In a new series, TT contributor Andy Charles delves into his extensive TUFC collection and discusses various programmes from the history of the Gulls:
Andy Charles – @capitalgull
No.1 – TORQUAY UNITED 0-1 HUDDERSFIELD TOWN, 29th January 1955
Attendance 21,908 (club record)
I’m starting off this series with the oldest Torquay United programme I own, one I picked up as part of a bundle at the West London Programme Fair earlier this year – a few more of those might just feature in the coming weeks.
FA Cup fever came to Plainmoor on one of the club’s most memorable days, a fourth round FA Cup tie against First Division side Huddersfield Town. Nearly 22,000 fans would pack themselves into Plainmoor, setting a club attendance record which still stands up to this day and, let’s be honest, will never be bettered.
Sadly for the Gulls, a sole goal from Jimmy Glazzard, who hit the target 32 times that season, would be enough for Huddersfield to secure a 1-0 win and they made it all the way to the quarter-finals before bowing out to Newcastle United after a replay.
A 16-page epic, and I am going to assume it was a special edition because nothing I have from around the same time is as long, in-depth or has as many pictures!
It seems almost obligatory back in those days to have a picture of Eric Webber somewhere…and why not? For those who are unaware of the club’s history Webber stands right up there with any player or manager – at this time, he was still doing both. Webber, who had joined the club from Southampton in 1951, would end up staying in charge at Plainmoor until 1965 when his 14 years with the club came to an end and he was replaced by another great, Frank O’Farrell.
But these were his best years, Webber guiding the Gulls so close to the Second Division (what would now be the Championship) and managing Torquay to one of their greatest ever victories – a 4-0 FA Cup third round thrashing of Leeds United which set up this tie. That victory, “The Traveller” tells us in his welcome notes, were even enough to secure Webber a congratulatory message by none other than the great Sir Stanley Matthews.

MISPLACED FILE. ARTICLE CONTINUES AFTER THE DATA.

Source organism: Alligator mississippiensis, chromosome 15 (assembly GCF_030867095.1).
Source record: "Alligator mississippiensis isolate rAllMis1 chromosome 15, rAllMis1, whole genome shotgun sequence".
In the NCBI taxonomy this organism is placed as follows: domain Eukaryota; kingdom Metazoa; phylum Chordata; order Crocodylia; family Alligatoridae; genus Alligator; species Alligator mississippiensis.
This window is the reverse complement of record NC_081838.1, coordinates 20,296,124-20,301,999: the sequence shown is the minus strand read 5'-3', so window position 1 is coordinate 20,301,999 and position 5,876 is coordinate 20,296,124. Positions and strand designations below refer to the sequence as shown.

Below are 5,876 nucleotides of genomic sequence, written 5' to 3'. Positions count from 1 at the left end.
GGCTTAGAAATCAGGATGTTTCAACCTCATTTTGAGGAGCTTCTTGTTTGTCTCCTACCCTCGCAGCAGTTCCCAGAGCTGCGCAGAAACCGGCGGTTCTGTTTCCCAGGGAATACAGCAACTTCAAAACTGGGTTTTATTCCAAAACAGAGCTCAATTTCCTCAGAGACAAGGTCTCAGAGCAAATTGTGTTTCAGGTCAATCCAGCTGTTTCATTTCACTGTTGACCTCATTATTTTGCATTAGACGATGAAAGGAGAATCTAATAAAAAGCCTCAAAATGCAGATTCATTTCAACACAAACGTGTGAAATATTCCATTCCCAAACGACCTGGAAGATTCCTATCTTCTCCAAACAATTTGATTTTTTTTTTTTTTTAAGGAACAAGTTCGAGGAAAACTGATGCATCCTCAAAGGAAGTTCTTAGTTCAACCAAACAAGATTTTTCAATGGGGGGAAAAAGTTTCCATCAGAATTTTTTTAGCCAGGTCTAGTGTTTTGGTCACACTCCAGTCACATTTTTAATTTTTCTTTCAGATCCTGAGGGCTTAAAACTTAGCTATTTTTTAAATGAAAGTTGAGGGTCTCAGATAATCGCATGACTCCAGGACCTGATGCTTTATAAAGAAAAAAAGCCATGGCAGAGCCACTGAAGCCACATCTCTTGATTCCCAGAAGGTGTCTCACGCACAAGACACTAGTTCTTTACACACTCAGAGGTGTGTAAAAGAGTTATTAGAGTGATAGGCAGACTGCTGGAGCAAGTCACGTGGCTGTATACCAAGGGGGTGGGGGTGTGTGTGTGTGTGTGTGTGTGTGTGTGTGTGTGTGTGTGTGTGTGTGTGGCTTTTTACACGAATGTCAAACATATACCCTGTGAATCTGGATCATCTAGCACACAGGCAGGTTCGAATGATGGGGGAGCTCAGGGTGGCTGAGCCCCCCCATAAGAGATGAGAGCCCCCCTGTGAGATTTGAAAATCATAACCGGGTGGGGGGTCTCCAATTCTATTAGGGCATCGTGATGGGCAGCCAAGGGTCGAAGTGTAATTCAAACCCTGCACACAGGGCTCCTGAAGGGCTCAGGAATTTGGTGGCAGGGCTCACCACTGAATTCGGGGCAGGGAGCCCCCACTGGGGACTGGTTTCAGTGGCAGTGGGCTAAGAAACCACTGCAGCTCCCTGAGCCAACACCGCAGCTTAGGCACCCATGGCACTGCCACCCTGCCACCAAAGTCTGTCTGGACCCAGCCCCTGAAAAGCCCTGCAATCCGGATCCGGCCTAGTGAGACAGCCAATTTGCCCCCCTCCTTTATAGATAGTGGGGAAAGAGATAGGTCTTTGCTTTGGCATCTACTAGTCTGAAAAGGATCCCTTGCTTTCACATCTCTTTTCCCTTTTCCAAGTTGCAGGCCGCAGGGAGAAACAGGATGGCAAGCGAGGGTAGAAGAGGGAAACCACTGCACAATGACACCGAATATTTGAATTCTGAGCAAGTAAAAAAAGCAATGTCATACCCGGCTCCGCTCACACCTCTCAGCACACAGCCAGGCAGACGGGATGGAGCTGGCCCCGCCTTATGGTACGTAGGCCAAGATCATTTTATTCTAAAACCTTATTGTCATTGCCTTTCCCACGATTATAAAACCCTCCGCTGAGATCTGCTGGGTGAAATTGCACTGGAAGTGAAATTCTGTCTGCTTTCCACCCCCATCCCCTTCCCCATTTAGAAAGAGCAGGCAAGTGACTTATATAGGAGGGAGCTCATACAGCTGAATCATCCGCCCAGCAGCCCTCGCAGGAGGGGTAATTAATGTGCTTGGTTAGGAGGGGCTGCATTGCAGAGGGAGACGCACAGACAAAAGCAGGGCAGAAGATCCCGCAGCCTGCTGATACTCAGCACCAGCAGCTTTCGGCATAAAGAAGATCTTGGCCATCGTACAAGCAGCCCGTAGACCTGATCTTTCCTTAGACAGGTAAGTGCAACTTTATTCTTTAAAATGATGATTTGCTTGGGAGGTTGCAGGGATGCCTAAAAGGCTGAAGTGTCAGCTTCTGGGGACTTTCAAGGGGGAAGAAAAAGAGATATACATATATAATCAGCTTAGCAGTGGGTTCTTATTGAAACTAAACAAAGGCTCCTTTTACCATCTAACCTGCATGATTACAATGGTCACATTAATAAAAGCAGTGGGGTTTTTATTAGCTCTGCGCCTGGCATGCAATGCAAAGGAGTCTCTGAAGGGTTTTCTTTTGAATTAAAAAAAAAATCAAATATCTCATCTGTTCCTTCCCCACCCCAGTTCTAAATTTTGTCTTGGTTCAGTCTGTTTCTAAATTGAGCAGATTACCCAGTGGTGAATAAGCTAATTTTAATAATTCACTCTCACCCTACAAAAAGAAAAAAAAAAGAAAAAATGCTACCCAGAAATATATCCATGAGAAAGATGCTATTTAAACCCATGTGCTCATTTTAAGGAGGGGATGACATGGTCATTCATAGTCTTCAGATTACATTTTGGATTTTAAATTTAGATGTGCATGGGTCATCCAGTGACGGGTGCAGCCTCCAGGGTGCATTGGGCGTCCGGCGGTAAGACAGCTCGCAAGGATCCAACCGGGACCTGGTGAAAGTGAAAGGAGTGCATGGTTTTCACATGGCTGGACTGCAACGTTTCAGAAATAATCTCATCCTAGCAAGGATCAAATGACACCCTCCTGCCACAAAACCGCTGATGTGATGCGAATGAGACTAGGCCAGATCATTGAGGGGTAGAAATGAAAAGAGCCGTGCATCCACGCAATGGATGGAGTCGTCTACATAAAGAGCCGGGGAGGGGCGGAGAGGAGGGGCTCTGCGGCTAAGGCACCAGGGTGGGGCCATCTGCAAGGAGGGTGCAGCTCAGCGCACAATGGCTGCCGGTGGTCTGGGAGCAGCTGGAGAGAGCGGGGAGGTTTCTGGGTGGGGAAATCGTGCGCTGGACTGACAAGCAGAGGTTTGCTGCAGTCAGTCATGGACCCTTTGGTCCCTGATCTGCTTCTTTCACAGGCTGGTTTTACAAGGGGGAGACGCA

Three pages devoted to Huddersfield pen pics, complete with height and weight, and we even get a line on each of the Torquay players, great for someone like me who wanted to learn a little about players like Sammy Collins and Don Mills who my father often talked to me about.
A page comes from the Torquay United Supporters’ Club, ending with a call to arms and a continuous Plainmoor Roar from all home fans present.
There is also the line-up page, showing off the regular 2-3-5 formation teams adopted back in the day – it features two full-backs, three half-backs, two inside-forwards, two wingers and a centre-forward. I’d like to see a few teams have a go with this formation in “modern” football!
And I love the Programme of Music page – you could have turned up at Plainmoor more than two hours before kick off and listened to the Band of the 1st Battalion of the Devonshire Regiment. There’s even a list of the music they were going to play, including such greats as ‘I do like to be Beside the Seaside’ and ‘I’ve got a Lovely Bunch of Coconuts!’
The remainder of the programme is adverts and I’ll admit they are always something I love to look at just to see how different the world was in different generations. The most interesting one for me personally is an advert for Art Jennings and his Music (with fully licensed buffet!) at the old Spa Ballroom, which was above where the Harvester on the harbour is now (the old Coral Island site). It’s very pertinent for me because the Spa is where my mum and dad met, danced and courted together for many years before eventually getting married and having me!
Other than that, it’s a fine mixture of hotels which don’t exist any more (and a couple that do!), pubs and local attractions like Kents Cavern, which I am sure a few Huddersfield fans would have been enticed to after the game or if they were making a weekend of it!
And, just to finish, now I also know to make sure to get hold of some Pectoral Balsam of Honey the next time I have “the worst cough”.